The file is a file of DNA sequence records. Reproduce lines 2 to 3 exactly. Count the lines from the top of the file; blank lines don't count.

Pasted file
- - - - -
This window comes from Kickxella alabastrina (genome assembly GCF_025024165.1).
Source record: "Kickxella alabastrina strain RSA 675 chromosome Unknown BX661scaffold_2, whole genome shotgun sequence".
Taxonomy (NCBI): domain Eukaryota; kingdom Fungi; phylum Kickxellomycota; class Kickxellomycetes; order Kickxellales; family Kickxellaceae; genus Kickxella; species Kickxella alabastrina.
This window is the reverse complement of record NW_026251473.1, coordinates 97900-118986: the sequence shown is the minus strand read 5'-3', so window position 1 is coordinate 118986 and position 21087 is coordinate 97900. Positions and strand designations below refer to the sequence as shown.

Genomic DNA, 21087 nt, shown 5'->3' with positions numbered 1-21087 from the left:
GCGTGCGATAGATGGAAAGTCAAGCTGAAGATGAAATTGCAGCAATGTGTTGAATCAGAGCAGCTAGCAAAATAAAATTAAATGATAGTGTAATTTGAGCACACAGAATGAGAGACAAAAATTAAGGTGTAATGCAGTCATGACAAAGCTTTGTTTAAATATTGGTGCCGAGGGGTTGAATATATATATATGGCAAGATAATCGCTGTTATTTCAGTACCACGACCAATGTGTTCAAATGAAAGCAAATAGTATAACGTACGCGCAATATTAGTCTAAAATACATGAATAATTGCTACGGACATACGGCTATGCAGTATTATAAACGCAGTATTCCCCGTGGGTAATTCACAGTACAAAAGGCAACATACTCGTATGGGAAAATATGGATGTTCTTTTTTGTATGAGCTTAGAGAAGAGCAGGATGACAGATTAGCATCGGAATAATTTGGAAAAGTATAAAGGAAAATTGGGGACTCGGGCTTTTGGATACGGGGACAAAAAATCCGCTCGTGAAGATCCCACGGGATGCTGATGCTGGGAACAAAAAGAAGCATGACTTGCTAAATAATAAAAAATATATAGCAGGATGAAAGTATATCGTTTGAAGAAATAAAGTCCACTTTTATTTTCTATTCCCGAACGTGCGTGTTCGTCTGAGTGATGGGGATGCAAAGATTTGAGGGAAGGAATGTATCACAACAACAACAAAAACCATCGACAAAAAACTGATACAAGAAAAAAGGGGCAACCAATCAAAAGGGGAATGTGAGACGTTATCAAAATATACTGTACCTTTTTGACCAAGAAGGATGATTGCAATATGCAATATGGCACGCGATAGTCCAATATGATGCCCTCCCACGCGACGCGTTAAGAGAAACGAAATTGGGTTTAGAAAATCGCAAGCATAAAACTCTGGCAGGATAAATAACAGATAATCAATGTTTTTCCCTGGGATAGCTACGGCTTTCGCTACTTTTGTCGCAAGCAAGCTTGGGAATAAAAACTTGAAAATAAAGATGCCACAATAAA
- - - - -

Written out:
Source record: "Kickxella alabastrina strain RSA 675 chromosome Unknown BX661scaffold_2, whole genome shotgun sequence".
Taxonomy (NCBI): domain Eukaryota; kingdom Fungi; phylum Kickxellomycota; class Kickxellomycetes; order Kickxellales; family Kickxellaceae; genus Kickxella; species Kickxella alabastrina.